This study examines antecedents of public involvement in and support for a strike by newspaper journalists in a two-newspaper metropolitan area. Specifically, we focus on the role that perceptions of journalists and the news media, as well as mediated and direct experience, play in shaping involvement and support for the strike. Using data from a probability sample of 456 respondents, we find differential effects of the specific newspaper read by respondents as well as attention paid to newspaper and television news. Results indicate that direct experience, attention to newspaper news, and knowledge of local politics have an impact on strike involvement. Perceptions of news organizations as profit-driven and views of local media drive perceptions of the legitimacy of striking journalists' concerns.
As a key democratic institution, the news media perform crucial functions in America today, including surveying and analyzing the political environment for audience members, providing a platform for political debate, and acting as a watchdog against governmental abuse and corruption.1 As another democratic institution, labor unions perform similar advocacy and empowerment functions for workers. Stepan-Norris states that "the raison d'etre of labor unions is to democratize labor relations, that is, to give ordinary workers a voice in determining the conditions that shape their work lives."2 Specifically, organized labor has secured better wages and benefits and stronger protection for workers against management abuses.3
While one body of research has focused on journalists and the news media, and another on unions, little research has intersected to explore journalists in their roles as union members. Against this backdrop, we examine how public support for journalists as union members is influenced by perceptions of the news media and journalists themselves. Specifically, we use survey data collected in the context of a newspaper strike to explore the impact of such perceptions.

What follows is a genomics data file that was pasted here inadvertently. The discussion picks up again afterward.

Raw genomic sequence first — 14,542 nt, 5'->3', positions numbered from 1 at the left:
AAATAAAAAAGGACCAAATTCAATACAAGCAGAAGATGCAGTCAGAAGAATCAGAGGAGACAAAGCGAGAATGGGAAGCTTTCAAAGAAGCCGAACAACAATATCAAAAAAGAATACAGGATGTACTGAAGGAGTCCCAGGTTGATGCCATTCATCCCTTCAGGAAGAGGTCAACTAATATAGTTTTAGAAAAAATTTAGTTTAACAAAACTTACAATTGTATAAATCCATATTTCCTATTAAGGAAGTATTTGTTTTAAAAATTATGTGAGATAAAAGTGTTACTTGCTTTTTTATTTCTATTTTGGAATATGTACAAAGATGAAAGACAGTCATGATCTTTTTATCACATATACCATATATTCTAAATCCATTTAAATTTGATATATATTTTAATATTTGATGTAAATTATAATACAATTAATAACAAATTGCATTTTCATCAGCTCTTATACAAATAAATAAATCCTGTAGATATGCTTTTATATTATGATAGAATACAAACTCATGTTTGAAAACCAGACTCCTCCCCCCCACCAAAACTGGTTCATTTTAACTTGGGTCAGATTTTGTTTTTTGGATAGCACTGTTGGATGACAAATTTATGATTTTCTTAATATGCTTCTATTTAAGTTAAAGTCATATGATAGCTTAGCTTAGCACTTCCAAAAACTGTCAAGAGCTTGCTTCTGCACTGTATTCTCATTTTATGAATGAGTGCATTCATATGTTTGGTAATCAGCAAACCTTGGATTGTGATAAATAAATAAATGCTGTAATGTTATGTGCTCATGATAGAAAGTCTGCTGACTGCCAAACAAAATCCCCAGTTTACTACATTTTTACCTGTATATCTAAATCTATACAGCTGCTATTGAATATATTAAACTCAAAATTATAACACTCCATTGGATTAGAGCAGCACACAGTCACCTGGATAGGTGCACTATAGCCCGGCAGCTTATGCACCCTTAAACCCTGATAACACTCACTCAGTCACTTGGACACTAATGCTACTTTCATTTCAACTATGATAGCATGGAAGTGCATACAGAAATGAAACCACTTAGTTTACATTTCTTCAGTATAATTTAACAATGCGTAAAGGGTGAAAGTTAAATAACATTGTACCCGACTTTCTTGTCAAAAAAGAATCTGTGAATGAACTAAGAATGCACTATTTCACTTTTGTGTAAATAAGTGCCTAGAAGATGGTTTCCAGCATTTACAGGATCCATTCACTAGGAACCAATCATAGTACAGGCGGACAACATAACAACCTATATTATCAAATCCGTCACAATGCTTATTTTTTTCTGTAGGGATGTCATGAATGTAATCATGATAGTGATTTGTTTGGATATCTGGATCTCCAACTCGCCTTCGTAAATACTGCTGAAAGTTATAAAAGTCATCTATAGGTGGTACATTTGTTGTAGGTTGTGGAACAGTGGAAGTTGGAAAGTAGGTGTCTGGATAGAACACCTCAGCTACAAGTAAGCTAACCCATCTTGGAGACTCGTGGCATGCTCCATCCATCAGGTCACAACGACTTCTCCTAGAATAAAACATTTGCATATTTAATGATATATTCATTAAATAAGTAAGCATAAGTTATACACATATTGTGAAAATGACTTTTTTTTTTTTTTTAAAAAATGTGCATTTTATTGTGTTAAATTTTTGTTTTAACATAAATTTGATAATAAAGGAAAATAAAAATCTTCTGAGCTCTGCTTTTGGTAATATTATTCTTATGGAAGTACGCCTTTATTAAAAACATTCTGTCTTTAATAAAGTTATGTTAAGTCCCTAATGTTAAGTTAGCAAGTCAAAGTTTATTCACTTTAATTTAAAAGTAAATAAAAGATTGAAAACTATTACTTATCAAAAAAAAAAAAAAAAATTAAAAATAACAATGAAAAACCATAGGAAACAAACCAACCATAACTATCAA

Examining Public Support for Labor Unions
On the surface, democratic institutions such as the presidency, state government, the press, and public education appear to share little in common short of occasional interactions working toward a societal good. But separately and collectively, these and other U.S. institutions have suffered what some deem "a sustained pattern of declining public confidence." Public opinion data indicate that the erosion of confidence has occurred across demographic groups since the 1960s.4
U.S. labor unions have not escaped these trends. Lipset and Schneider, summarizing the polls of Gallup, Harris, National Opinion Research Center, and Opinion Research Corporation, say that public approval of labor unions "declined continually from 71% in 1965 to 55% in 1981."5 During this same time period, the proportion of those expressing "a great deal of confidence" in union labor leaders fell from 22% to 12%, and public disapproval of organized labor increased from 19% to 35%.6 More recently, Americans have expressed a mixed view of labor unions. While most approve of unions (65%) and believe they are necessary to protect the working person (70%),7 Americans are divided on whether unions wield too much power. Americans are also divided on whom to support in labor disputes, with 45% siding with unions and 37% siding with companies.8
How can these variations in support be explained? Research on trust in institutions has summarized main factors behind public confidence levels. While some argue that it is the effectiveness of an institution that shapes public support for it,9 others contend that the activities of an institution have little bearing on confidence levels, placing them secondary to the perceptions of the individuals who occupy leadership positions in those institutions.10
Although research on institutional trust has dealt primarily with trust in the presidency, Congress, the media, and education,11 many of the same factors apply to public support for labor unions. …